There is some variation in how vaccine responses are assessed including which assay to use or whether to measure combined or individual pneumococcal serotype responses. Whole pneumococcal assays usually assess the total IgG reactive against 23 serotypes present in the pneumococcal polysaccharide vaccine, 23-valent (PPV23) vaccine. Less than 10% of immunologists use IgG2 subclass assays. The advantage of the whole pneumococcal assay is that the test is relatively inexpensive and there is a single value output. However, these tests do not identify abnormal responses to individual serotypes and may therefore be falsely reassuring [11]. Furthermore, there is no correlation in the results obtained by whole pneumococcal ELISA, and measuring antibody levels to individual pneumococcal serotypes [11]. In contrast, bead-based or ELISA methods that assess serotype-specific IgG concentrations do provide this detail. However, this additional data poses challenges in interpretation both in defining the percentage of serotypes that would be expected to elicit an antibody response and the threshold level for protection against invasive and non-invasive pneumococcal disease (IPD, n-IPD, respectively) [12].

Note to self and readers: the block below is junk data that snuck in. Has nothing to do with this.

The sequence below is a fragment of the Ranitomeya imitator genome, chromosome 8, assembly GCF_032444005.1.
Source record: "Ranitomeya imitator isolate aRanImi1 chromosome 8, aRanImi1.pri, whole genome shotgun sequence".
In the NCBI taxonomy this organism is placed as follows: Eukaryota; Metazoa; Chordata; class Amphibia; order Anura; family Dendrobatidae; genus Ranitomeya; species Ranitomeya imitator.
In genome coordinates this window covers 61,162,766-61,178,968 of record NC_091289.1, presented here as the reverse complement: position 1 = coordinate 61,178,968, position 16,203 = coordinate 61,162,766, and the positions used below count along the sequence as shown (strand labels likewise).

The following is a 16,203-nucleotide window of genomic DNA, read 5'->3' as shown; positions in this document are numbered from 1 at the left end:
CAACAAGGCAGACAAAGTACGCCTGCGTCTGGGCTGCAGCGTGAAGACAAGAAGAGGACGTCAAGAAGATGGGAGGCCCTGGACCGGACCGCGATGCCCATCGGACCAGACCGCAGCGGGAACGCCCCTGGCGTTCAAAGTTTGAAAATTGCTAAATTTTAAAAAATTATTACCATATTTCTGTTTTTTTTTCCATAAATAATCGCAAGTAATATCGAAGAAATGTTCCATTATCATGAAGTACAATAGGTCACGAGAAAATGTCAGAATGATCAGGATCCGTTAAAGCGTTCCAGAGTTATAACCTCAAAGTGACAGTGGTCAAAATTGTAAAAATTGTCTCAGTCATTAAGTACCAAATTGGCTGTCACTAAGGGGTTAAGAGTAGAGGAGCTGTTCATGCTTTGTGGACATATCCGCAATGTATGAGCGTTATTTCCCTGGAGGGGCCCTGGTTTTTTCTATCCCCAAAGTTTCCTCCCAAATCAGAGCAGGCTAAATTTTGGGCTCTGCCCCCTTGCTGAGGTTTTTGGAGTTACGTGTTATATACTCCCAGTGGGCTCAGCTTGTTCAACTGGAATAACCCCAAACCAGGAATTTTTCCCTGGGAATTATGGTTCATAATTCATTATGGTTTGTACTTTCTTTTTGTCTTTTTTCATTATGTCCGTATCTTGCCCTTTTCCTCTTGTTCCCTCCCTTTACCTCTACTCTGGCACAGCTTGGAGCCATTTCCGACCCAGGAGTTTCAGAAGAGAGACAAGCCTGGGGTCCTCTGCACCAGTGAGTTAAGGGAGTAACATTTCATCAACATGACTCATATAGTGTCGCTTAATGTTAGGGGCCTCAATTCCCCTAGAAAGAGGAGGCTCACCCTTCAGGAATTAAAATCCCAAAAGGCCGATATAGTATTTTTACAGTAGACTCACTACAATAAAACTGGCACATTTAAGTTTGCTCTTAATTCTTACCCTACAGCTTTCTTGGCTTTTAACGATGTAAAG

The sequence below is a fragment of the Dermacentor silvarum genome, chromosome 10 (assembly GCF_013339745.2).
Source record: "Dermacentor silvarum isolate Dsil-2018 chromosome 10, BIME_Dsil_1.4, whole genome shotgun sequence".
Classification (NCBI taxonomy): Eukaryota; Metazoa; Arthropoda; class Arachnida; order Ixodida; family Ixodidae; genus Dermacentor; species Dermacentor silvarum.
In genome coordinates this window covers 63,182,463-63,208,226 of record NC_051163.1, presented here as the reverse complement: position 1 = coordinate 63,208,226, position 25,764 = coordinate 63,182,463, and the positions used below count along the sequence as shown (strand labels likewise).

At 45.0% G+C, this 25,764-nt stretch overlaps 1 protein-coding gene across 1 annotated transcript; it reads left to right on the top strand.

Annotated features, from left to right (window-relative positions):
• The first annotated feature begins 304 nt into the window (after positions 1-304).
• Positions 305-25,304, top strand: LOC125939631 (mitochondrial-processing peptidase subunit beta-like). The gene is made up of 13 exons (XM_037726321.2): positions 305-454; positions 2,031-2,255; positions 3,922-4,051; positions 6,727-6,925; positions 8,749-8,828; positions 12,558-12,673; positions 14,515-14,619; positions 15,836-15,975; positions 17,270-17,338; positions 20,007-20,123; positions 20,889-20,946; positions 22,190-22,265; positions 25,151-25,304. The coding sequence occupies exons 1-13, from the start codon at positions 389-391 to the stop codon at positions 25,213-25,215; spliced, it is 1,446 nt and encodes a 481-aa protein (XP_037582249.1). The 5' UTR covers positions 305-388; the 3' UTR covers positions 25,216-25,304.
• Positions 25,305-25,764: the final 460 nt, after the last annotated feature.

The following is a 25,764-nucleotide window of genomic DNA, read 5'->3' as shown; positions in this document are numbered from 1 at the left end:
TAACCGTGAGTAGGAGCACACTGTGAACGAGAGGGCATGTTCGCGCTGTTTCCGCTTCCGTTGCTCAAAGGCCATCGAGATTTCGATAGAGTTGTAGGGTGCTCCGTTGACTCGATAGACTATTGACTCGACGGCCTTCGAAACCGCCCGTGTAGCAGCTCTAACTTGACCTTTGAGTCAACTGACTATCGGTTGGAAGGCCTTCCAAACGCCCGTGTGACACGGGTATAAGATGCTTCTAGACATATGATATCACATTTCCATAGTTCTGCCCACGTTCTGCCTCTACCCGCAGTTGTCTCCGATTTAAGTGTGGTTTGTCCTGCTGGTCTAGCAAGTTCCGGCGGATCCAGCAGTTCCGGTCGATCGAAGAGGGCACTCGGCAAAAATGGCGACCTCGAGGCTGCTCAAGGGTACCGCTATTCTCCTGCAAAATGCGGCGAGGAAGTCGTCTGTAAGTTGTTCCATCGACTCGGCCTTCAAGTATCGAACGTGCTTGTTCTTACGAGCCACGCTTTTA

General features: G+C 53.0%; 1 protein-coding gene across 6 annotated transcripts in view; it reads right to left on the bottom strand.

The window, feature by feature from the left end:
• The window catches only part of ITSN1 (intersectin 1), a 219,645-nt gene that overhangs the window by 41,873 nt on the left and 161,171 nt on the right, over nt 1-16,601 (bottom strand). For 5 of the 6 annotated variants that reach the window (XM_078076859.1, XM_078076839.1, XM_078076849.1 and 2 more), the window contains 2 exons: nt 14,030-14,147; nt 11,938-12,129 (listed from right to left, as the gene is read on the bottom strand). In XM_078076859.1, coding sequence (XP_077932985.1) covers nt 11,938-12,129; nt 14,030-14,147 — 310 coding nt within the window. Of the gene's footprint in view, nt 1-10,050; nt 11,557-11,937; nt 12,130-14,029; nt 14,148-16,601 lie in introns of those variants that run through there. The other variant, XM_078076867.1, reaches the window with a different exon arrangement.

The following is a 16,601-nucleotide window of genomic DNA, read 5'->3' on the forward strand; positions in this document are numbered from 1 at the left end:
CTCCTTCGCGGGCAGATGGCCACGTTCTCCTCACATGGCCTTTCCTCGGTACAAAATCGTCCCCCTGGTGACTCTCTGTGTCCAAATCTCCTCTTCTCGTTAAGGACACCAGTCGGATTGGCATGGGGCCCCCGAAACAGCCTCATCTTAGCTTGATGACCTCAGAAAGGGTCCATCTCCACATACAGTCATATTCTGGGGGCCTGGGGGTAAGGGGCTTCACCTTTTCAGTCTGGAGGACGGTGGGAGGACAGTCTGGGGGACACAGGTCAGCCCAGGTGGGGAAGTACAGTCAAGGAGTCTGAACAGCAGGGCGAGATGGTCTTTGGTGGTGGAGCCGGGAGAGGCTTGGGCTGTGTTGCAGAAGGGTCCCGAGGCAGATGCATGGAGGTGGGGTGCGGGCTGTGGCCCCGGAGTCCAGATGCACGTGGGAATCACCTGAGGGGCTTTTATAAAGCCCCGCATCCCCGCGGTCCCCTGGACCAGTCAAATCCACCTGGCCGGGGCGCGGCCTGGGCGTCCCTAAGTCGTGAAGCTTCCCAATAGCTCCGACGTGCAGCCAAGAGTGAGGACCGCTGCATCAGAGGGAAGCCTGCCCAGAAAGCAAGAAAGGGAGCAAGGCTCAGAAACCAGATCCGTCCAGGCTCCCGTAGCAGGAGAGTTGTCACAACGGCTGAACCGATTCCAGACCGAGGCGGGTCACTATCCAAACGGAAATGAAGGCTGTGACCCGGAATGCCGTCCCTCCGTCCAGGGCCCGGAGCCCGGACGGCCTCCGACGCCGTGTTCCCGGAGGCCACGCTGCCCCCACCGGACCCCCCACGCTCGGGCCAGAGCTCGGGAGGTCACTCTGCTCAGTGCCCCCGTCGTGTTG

An IPD protective level of 0.35 μg/ml was proposed by the WHO following collation of three large conjugate vaccine studies in neonates. A much higher nIPD protective level of 1.3 μg/ml was proposed following analysis of US data using PPV23. A further consideration is that it is likely that not all serotype-specific antibodies are equally protective and therefore simply counting the percentage response may be misleading. It can further be argued that defining a protective level is irrelevant to the diagnosis of immunodeficiency. The aim of vaccination studies here is simply to differentiate an abnormal from a normal immune response. In the absence of definitive evidence, this survey reveals that the majority opinion in the UK is to use 0.35 μg/ml in two thirds of serotypes measured as an indicator of a “normal response.” The inconsistencies in antibody assessment methods may also explain why evaluation of vaccine responses are not considered a definitive test.

It is also noteworthy that a recent study of antibody responses in patients with chronic sinusitis indicated that 11% of healthy controls would fulfil diagnostic criteria for SPAD, and this lack of certainty in the definition of SPAD is likely to contribute to variation in practice [13].